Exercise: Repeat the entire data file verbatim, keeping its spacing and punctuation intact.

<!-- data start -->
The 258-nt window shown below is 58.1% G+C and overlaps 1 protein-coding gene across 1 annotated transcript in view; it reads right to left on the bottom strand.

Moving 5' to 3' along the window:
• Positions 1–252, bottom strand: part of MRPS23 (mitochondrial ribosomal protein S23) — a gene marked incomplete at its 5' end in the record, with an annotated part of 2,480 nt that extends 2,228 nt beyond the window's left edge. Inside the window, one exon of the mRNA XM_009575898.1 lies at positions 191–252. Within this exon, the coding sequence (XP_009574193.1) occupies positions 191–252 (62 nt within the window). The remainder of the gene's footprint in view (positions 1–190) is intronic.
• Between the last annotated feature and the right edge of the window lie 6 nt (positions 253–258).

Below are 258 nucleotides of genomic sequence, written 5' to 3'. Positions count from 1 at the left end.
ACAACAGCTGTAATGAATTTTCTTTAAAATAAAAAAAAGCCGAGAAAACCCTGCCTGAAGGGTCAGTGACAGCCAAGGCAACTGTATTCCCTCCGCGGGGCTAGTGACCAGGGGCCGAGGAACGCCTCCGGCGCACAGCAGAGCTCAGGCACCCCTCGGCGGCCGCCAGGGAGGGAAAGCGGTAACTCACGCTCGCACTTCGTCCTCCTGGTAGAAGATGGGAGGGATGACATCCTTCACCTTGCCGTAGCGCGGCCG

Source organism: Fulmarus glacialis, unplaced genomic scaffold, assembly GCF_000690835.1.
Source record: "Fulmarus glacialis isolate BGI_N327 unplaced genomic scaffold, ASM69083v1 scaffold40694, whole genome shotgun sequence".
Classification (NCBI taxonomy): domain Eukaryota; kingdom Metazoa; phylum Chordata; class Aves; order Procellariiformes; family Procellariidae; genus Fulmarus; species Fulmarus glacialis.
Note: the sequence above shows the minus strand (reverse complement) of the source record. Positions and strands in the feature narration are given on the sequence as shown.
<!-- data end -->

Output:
The 258-nt window shown below is 58.1% G+C and overlaps 1 protein-coding gene across 1 annotated transcript in view; it reads right to left on the bottom strand.

Moving 5' to 3' along the window:
• Positions 1–252, bottom strand: part of MRPS23 (mitochondrial ribosomal protein S23) — a gene marked incomplete at its 5' end in the record, with an annotated part of 2,480 nt that extends 2,228 nt beyond the window's left edge. Inside the window, one exon of the mRNA XM_009575898.1 lies at positions 191–252. Within this exon, the coding sequence (XP_009574193.1) occupies positions 191–252 (62 nt within the window). The remainder of the gene's footprint in view (positions 1–190) is intronic.
• Between the last annotated feature and the right edge of the window lie 6 nt (positions 253–258).

Below are 258 nucleotides of genomic sequence, written 5' to 3'. Positions count from 1 at the left end.
ACAACAGCTGTAATGAATTTTCTTTAAAATAAAAAAAAGCCGAGAAAACCCTGCCTGAAGGGTCAGTGACAGCCAAGGCAACTGTATTCCCTCCGCGGGGCTAGTGACCAGGGGCCGAGGAACGCCTCCGGCGCACAGCAGAGCTCAGGCACCCCTCGGCGGCCGCCAGGGAGGGAAAGCGGTAACTCACGCTCGCACTTCGTCCTCCTGGTAGAAGATGGGAGGGATGACATCCTTCACCTTGCCGTAGCGCGGCCG

Source organism: Fulmarus glacialis, unplaced genomic scaffold, assembly GCF_000690835.1.
Source record: "Fulmarus glacialis isolate BGI_N327 unplaced genomic scaffold, ASM69083v1 scaffold40694, whole genome shotgun sequence".
Classification (NCBI taxonomy): domain Eukaryota; kingdom Metazoa; phylum Chordata; class Aves; order Procellariiformes; family Procellariidae; genus Fulmarus; species Fulmarus glacialis.
Note: the sequence above shows the minus strand (reverse complement) of the source record. Positions and strands in the feature narration are given on the sequence as shown.